A dizzying array of street vendors will offer the visitor cheap but delicious local specialties, such as Osaka’s famous takoyaki (fried octopus) and okonomiyaki (a savory pancake).
In the early evening, thousands of hungry locals descend on the area, and the competition for business is fierce – thus ensuring that the food on offer is up to the highest possible standard.
One of Osaka’s quirkier attractions (which also happens to be related to food) is the Cup Noodles Museum in the city’s Ikeda suburb.
With colorful exhibits and dioramas, the museum tells the story of Japan’s instant noodle industry, which was born in Osaka in the late 1950s. It even features a replica of the workshop where instant noodles were first conceived by Japanese inventor Momofuku Ando.
And for a small extra fee, Ramen noodle lovers can receive instruction in the art of instant noodle-making.
Considerably more laid back than Tokyo and Osaka, the city of Kyoto served as Japan’s capital for 11 centuries until 1869. With a current population of less than two million, Kyoto is best known today for its old imperial palaces, Buddhist temples and Shinto shrines.
Tourists tend to confine their visits only to Kyoto City, where most of the better-known tourist attractions are located. But if you’re willing to stray off the beaten path, there are spectacular sights to be found outside city limits.
One of these is the floating village of Ine no Funaya, located roughly 80 miles (130 kilometers) north of the city. Often described as ‘the Venice of Japan’, this picturesque fishing village sits along the pristine Bay of Ine.
Visitors can take boat tours, enjoy local seafood and spend the night in one of the many rustic houseboats (which also serve as guest houses) that line the bay.
Since time immemorial, the Kyoto region has been a focal point for tea production and the uniquely Japanese tradition of the ‘tea ceremony’.
In light of tea’s centrality to Japanese culture, no visit to Kyoto will be complete without a stop at the town of Wazuka, which accounts for almost half of the Kyoto Prefecture’s total tea production.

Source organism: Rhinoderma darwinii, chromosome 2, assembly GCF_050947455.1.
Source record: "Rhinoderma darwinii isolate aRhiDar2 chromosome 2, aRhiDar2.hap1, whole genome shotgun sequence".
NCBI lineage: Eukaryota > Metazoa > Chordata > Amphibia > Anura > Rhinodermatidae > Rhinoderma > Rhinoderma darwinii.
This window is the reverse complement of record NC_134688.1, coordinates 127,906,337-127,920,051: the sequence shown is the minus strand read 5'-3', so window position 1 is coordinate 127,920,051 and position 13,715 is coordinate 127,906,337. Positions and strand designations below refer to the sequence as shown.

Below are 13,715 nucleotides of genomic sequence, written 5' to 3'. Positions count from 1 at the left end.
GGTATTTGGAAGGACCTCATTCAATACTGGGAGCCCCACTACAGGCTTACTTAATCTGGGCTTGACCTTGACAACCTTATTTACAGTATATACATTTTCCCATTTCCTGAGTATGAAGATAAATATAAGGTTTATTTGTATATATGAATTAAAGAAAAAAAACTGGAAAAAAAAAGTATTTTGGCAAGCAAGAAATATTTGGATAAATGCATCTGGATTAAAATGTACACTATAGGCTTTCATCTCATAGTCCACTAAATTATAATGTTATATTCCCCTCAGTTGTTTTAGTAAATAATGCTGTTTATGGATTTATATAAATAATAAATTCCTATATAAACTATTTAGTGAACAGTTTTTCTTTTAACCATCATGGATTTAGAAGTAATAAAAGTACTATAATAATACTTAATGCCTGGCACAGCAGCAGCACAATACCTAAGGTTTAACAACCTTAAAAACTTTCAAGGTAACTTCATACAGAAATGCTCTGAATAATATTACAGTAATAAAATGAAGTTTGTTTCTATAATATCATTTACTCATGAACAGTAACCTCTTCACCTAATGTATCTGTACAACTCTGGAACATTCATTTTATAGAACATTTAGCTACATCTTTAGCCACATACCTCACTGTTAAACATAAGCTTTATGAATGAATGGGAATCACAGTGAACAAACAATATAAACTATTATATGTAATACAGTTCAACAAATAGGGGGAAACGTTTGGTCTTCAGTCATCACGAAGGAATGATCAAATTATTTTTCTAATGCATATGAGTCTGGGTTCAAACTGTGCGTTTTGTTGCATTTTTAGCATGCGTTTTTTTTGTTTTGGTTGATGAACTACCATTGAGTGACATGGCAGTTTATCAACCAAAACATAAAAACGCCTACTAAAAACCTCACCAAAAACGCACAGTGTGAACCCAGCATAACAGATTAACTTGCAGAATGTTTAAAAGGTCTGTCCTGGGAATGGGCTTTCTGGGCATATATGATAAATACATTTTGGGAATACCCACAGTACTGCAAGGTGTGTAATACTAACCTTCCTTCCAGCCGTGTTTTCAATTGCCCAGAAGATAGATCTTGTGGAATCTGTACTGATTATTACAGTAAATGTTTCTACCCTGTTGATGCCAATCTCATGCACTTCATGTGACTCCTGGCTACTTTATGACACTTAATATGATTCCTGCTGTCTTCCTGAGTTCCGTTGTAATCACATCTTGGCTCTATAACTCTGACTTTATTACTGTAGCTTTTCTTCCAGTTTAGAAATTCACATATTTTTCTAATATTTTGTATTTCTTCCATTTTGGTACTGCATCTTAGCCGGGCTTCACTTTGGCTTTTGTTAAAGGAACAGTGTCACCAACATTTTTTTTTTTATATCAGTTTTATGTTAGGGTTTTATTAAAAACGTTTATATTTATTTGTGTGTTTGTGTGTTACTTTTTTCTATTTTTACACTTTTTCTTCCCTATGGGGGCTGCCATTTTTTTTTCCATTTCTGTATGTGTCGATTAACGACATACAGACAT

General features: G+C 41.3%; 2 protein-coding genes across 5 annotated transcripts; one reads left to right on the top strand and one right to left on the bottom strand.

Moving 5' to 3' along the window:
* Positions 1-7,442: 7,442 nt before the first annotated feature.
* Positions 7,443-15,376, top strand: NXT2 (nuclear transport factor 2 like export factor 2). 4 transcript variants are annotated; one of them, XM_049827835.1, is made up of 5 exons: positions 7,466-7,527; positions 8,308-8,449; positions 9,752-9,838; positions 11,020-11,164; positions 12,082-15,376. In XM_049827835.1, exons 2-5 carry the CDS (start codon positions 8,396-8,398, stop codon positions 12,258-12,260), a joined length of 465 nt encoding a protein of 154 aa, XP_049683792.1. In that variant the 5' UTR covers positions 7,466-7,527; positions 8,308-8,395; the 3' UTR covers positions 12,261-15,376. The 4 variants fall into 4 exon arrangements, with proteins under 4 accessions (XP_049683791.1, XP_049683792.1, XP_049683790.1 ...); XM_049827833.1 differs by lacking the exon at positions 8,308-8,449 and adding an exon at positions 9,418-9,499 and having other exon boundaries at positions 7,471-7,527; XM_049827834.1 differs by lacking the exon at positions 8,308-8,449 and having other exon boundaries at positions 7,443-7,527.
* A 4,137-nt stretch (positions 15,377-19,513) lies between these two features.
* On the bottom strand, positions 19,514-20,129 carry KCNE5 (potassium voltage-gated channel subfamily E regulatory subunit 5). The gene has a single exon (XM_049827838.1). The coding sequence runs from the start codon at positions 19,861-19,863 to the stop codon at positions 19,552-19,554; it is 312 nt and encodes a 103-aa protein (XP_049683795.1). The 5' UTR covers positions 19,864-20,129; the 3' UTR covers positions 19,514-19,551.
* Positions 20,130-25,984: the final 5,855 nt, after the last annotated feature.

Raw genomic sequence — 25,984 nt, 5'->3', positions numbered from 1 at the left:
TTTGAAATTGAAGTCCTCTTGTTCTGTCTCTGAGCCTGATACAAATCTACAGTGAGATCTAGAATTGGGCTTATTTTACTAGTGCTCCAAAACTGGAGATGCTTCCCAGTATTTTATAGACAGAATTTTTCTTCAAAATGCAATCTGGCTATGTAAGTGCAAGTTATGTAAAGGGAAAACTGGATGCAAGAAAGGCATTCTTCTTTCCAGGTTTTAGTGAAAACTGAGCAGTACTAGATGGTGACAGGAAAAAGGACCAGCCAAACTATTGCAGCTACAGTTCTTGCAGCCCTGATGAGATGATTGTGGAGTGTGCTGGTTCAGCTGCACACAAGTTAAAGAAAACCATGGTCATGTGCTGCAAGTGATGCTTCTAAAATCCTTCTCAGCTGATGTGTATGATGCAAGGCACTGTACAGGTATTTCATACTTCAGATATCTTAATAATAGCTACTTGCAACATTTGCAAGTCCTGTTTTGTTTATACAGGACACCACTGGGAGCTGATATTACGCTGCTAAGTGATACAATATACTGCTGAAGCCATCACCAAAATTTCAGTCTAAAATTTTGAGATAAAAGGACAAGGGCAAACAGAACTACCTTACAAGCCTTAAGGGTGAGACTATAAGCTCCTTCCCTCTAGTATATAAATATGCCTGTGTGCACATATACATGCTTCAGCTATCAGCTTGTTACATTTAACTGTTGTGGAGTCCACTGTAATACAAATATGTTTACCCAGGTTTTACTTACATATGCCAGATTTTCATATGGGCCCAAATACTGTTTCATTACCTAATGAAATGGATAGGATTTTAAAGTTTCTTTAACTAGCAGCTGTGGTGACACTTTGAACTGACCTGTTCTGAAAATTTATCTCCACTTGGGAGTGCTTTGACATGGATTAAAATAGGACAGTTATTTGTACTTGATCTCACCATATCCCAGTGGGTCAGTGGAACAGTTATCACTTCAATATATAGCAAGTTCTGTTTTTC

Especially famous for its green tea (matcha), the town is surrounded by rolling green hills. It is dotted with stately tea plantations, which have been operated for centuries by Japan’s oldest tea-growing families.
Given its profound historical importance, Hiroshima will always be among Japan’s must-see attractions.
On August 6, 1945, the city was completely destroyed by the first-ever use of an atomic bomb, killing tens of thousands of people and effectively ending the Second World War.
Hiroshima has since been completely rebuilt and is now both a thriving metropolis and a symbol of peace. But it also serves as a stark reminder of the destructive power of atomic weapons.
At the Genbaku Dome (also known as the ‘Atomic Bomb Dome’), visitors can pay their respects to the city’s fallen and ponder the potential horrors of nuclear war.
Although the building was almost directly under the devastating bomb blast, its thick walls and steel dome miraculously remained intact. Today, the hollowed-out structure serves as the Hiroshima Peace Memorial.
Visitors, both expats and tourists, can also take in the city’s Peace Memorial Museum, the Cenotaph for Atomic Bomb Victims, and the Flame of Peace, which will continue to burn until nuclear weapons are universally banned.